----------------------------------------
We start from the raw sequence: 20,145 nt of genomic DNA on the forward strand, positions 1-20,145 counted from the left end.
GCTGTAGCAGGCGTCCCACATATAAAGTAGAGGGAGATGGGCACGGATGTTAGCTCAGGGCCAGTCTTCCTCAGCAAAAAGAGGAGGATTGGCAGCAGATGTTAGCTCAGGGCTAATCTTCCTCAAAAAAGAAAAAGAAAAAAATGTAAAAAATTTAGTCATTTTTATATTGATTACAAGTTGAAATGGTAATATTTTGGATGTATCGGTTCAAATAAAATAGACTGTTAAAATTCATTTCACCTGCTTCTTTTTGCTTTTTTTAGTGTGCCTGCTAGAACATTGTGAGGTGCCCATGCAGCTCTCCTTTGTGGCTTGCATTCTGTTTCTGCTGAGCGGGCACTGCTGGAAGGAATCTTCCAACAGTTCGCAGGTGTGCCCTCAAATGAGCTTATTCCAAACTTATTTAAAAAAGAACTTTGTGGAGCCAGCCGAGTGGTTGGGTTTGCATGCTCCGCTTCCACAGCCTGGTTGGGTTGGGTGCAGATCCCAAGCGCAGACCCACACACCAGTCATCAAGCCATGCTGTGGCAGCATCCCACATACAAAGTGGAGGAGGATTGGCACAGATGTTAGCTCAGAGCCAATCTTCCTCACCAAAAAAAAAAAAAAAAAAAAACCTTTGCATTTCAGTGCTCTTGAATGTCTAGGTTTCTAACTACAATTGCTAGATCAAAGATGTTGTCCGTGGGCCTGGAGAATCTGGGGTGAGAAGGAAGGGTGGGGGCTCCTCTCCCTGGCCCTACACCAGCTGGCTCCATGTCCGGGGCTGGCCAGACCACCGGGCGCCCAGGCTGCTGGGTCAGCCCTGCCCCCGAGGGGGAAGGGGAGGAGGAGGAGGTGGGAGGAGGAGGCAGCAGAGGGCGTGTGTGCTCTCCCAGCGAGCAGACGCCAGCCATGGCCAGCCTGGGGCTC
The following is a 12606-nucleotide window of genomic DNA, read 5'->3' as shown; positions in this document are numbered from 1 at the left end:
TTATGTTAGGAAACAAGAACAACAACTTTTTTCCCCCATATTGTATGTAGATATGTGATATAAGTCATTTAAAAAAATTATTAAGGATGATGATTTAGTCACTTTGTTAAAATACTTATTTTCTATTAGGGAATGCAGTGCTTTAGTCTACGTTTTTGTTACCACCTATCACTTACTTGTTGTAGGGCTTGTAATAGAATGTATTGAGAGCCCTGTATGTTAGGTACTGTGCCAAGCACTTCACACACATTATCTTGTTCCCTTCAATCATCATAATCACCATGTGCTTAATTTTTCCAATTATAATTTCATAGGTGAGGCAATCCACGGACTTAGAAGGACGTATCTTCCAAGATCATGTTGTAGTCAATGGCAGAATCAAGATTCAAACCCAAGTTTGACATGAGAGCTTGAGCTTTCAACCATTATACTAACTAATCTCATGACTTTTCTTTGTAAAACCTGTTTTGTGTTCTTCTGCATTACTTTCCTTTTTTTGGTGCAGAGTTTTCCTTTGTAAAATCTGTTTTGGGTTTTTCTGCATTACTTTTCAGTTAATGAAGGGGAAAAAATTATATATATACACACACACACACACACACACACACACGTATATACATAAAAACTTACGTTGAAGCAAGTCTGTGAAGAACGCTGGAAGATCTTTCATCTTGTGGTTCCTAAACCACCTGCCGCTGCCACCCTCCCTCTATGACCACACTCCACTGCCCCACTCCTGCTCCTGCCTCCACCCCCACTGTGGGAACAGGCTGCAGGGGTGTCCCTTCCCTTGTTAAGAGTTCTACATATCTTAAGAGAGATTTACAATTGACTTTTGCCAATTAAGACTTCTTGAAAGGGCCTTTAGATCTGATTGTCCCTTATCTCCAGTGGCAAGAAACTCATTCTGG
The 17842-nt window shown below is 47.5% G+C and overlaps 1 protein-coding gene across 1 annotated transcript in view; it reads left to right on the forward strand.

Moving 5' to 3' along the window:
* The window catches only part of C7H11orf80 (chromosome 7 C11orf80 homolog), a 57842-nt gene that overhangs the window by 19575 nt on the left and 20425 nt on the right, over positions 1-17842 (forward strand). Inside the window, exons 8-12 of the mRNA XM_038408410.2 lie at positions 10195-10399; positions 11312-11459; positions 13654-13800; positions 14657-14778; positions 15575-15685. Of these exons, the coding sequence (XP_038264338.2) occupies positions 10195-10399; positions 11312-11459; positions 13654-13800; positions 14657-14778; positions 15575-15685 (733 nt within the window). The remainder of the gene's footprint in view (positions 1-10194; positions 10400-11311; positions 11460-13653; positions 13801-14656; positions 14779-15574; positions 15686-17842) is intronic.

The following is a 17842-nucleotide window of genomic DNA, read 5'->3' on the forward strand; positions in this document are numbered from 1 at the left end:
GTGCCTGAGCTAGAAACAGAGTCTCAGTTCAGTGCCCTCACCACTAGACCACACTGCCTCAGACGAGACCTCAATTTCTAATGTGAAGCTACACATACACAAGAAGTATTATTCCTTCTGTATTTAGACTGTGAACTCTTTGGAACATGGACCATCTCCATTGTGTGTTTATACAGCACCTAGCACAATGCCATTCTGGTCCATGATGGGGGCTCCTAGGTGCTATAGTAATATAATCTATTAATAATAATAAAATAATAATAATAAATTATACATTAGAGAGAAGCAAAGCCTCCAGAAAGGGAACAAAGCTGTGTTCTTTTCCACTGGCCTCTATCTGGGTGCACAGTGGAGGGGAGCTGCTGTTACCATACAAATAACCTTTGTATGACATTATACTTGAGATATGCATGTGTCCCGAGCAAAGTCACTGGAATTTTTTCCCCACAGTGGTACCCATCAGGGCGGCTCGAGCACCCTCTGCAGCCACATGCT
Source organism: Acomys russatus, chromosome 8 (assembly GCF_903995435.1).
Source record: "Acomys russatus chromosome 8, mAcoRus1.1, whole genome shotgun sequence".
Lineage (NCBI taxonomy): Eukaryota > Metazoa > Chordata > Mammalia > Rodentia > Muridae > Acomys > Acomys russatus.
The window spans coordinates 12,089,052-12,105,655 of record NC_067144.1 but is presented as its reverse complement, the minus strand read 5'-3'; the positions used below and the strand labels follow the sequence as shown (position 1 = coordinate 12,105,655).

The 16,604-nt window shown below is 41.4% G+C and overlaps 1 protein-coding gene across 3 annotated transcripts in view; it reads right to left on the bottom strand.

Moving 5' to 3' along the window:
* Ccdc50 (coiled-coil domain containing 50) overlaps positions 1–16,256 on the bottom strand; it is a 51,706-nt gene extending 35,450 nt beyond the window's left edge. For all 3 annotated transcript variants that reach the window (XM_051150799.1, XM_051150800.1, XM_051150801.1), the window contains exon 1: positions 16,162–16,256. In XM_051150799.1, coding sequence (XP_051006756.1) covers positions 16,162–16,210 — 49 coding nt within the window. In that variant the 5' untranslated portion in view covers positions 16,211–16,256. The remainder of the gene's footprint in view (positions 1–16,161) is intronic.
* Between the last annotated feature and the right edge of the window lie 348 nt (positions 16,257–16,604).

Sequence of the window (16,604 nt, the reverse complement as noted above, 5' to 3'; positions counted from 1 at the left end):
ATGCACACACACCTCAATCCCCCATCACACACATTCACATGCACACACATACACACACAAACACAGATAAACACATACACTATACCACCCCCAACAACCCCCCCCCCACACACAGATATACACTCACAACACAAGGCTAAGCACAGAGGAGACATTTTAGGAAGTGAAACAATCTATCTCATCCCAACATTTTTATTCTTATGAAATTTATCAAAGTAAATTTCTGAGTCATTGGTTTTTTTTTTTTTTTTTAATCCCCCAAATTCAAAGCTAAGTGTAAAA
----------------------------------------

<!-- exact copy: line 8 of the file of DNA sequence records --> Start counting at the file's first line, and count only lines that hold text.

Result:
The following is a 17842-nucleotide window of genomic DNA, read 5'->3' on the forward strand; positions in this document are numbered from 1 at the left end: